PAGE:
I hadn’t really been that into Naito for most of 2017, through a mix of unfocused booking of his character, plus what I felt were a number of underwhelming performances in high profile spots. But he shut my mouth with his consistently excellent output in the G1, from the dramatic and heated opener against Omega all the way up to his heartbreaking loss to ZSJ. He was consistently willing to put his body on the line to make his opponents’ offense look as devastating as possible, and he seemed to know exactly when to heel it up and when to work to gain the crowd’s sympathy. He even came close to having a palatable match with Tama Tonga, something that very few people in the B Block can say. I have no idea what Naito is going to be doing for the rest of the year, but I hope he can keep up this level of quality in the ring.

2) Tomohiro Ishii
(Best Match: Kenny Omega, Worst Match: Tama Tonga)
The Stone Pitbull is perfectly suited to the rigorous G1 tournament, as he seems to have an amazing ability to never get tired or lazy even in the middle of wrestling’s most grueling schedule, and his style can work against literally anyone on the roster. It’s hard to even imagine Ishii giving a poor performance. He’s Mr. Consistency when it comes to the G1 and I have absolutely nothing to criticize him for. He’s just an amazing pro wrestler.

1) Kota Ibushi
(Best Match: Hiroshi Tanahashi, Worst Match: Tama Tonga)
For most of the tournament I was thinking that Ishii was surely the G1 MVP, but when all is said and done Kota Ibushi racked up such an amazingly impressive resume that I don’t think he can be denied the top spot. Ibushi may not have been quite as consistent as Ishii (they both had lackluster matches that weren’t really their fault against Tama Tonga, plus Ibushi had a weirdly uneven one against SANADA) but he had a staggeringly high quantity of Match of the Tournament contenders. In fact I would say that literally half of his matches were of that caliber, which is just preposterous. Ibushi is an elite level high flyer, striker, and comedy match wrestler, and that amazing versatility really serves him well in the G1. He might be the most unpredictable and purely exciting wrestler in the whole world right now.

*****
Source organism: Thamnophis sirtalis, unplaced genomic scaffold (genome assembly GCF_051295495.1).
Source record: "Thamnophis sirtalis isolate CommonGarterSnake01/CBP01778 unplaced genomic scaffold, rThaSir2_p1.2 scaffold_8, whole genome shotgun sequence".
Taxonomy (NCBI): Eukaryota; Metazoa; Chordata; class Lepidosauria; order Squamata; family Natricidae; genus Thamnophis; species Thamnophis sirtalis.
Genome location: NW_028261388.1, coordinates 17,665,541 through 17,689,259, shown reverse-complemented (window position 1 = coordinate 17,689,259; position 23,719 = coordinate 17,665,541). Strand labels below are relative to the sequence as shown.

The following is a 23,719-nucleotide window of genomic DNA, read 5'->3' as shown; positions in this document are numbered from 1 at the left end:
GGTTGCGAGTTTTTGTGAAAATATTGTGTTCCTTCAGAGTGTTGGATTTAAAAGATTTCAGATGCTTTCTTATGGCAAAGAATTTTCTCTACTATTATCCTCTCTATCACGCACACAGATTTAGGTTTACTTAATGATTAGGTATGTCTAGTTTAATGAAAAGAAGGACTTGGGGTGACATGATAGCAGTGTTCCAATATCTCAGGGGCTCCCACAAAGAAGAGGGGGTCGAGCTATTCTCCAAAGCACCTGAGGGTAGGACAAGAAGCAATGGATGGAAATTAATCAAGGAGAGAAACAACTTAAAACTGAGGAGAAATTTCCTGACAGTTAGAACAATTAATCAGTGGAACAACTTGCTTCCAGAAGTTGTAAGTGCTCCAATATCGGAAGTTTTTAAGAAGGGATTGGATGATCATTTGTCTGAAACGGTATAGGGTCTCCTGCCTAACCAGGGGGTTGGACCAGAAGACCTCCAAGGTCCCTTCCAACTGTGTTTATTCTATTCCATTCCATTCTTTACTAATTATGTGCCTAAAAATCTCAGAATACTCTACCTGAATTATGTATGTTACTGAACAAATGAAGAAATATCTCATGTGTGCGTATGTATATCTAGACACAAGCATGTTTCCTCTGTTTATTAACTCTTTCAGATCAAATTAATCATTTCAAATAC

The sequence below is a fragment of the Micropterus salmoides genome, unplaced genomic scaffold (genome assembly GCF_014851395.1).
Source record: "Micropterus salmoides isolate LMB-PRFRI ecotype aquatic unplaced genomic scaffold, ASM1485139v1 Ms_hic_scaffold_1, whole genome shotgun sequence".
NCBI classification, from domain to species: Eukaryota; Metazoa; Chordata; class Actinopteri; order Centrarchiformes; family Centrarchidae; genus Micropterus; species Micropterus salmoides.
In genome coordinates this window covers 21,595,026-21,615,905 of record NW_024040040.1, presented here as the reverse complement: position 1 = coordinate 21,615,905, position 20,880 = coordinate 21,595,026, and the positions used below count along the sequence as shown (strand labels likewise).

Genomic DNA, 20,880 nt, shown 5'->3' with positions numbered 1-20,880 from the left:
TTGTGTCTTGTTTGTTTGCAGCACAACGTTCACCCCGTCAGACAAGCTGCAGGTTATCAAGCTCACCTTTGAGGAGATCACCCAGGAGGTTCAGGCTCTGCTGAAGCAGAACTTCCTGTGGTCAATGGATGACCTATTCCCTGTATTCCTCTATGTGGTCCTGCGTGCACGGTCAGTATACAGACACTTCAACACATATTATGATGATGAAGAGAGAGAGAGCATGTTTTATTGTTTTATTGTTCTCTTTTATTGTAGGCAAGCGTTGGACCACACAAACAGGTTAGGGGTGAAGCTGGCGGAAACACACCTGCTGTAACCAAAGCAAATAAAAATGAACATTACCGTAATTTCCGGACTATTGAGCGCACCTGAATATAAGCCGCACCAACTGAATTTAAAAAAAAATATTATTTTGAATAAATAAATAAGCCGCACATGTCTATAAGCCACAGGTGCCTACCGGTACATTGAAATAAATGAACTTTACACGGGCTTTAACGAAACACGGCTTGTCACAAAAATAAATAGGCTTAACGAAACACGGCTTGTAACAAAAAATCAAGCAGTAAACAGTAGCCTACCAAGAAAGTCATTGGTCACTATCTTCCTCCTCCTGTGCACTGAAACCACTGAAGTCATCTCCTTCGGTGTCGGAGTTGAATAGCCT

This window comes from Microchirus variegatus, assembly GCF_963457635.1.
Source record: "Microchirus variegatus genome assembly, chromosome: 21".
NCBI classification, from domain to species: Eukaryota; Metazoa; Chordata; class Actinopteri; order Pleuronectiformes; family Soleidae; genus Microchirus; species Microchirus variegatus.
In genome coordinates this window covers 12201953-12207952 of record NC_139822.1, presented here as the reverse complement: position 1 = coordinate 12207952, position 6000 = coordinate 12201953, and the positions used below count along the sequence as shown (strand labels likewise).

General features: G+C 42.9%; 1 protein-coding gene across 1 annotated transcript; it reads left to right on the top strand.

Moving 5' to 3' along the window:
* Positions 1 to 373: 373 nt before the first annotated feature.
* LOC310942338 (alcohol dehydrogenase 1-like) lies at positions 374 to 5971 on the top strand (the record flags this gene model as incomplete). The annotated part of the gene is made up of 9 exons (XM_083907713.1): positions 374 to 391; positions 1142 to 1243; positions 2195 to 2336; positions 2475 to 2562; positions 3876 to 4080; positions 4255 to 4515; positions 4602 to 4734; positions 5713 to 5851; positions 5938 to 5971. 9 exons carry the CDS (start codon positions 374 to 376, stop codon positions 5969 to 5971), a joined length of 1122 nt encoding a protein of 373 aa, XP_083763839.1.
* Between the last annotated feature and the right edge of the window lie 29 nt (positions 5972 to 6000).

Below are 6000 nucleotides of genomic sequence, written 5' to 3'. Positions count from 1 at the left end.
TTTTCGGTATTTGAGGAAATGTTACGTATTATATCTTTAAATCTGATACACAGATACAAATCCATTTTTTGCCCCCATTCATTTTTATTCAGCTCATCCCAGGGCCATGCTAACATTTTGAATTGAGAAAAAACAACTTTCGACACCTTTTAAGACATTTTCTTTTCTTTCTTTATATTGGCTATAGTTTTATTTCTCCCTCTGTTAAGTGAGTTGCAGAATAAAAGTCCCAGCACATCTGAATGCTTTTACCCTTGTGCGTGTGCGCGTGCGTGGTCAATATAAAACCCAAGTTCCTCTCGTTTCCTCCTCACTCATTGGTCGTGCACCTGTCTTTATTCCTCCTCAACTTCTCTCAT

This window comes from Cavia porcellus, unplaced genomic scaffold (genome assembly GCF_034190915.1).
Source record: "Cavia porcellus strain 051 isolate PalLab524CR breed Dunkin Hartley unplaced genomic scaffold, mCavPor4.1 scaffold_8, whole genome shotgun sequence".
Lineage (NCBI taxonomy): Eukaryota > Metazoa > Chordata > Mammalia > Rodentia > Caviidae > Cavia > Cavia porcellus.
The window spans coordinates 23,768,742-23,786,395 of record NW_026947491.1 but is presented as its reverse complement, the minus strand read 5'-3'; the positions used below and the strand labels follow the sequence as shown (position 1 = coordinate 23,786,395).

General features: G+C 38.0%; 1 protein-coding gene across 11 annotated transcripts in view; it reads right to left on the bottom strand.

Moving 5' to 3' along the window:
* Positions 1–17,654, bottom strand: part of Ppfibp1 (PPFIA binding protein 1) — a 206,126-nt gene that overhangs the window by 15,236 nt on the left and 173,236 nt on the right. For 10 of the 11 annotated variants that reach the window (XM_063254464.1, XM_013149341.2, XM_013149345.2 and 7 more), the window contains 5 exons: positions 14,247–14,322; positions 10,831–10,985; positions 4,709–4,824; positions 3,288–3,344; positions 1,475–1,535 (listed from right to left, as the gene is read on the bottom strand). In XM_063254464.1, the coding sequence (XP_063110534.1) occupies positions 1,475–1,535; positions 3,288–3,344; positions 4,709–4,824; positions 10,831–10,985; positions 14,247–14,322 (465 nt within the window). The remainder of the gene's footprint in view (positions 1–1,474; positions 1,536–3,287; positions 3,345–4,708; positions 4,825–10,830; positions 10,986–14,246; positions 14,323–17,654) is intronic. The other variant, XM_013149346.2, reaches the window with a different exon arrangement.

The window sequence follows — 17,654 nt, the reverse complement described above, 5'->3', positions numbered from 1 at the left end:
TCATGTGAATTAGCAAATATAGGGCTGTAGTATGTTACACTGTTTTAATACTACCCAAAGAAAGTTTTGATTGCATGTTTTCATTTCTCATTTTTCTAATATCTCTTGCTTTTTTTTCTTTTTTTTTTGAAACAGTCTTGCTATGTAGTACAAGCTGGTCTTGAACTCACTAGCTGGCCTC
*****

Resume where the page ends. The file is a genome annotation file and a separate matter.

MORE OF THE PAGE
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Re: G1 CLIMAX 28

Post by Tigerkinney » Sun Aug 19, 2018 3:30 pm

Most consistent G-1 competitor this year....

Tama Tonga, everyone's worst match. Three G-1's and Tonga has shat the bed in all of them, lets face it he's a solid tag but a poor singles worker.

Excellent analysis on the G-1 competitors this year, Frank. I might rank a few in between differently inbetween, but my top 2 and bottom 2 would be exactly the same. No surprise there when it comes to the bottom two, aren't they everyone's?

I have to say you really nailed it with your assessment of Hangman Page, because that's exactly how I feel about him. He's got potential to be better than solid midcard guy but right now that's what he is, nothing more, nothing less.